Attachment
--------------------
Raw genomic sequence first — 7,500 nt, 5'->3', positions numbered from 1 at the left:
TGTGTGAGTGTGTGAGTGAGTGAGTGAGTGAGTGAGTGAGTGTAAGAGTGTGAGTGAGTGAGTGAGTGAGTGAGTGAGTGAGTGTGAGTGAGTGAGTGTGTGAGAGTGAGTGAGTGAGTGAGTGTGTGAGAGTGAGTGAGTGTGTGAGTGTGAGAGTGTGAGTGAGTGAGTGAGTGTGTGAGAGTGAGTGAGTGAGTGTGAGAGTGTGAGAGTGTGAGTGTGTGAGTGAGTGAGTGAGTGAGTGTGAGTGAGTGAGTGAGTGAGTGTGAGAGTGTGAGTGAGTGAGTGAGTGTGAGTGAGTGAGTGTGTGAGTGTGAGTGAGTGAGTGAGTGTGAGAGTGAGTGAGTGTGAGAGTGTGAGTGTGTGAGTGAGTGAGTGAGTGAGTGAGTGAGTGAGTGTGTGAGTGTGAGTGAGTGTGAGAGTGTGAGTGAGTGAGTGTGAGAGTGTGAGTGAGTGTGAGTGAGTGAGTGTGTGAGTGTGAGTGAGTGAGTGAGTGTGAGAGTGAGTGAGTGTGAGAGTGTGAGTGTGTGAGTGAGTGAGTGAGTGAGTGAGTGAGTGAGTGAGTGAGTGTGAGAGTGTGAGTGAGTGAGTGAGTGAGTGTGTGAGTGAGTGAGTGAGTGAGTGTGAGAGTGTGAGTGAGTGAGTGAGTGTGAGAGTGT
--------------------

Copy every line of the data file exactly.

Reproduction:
Raw genomic sequence first — 7,500 nt, 5'->3', positions numbered from 1 at the left:
TGTGTGAGTGTGTGAGTGAGTGAGTGAGTGAGTGAGTGAGTGTAAGAGTGTGAGTGAGTGAGTGAGTGAGTGAGTGAGTGAGTGTGAGTGAGTGAGTGTGTGAGAGTGAGTGAGTGAGTGAGTGTGTGAGAGTGAGTGAGTGTGTGAGTGTGAGAGTGTGAGTGAGTGAGTGAGTGTGTGAGAGTGAGTGAGTGAGTGTGAGAGTGTGAGAGTGTGAGTGTGTGAGTGAGTGAGTGAGTGAGTGTGAGTGAGTGAGTGAGTGAGTGTGAGAGTGTGAGTGAGTGAGTGAGTGTGAGTGAGTGAGTGTGTGAGTGTGAGTGAGTGAGTGAGTGTGAGAGTGAGTGAGTGTGAGAGTGTGAGTGTGTGAGTGAGTGAGTGAGTGAGTGAGTGAGTGAGTGTGTGAGTGTGAGTGAGTGTGAGAGTGTGAGTGAGTGAGTGTGAGAGTGTGAGTGAGTGTGAGTGAGTGAGTGTGTGAGTGTGAGTGAGTGAGTGAGTGTGAGAGTGAGTGAGTGTGAGAGTGTGAGTGTGTGAGTGAGTGAGTGAGTGAGTGAGTGAGTGAGTGAGTGAGTGTGAGAGTGTGAGTGAGTGAGTGAGTGAGTGTGTGAGTGAGTGAGTGAGTGAGTGTGAGAGTGTGAGTGAGTGAGTGAGTGTGAGAGTGT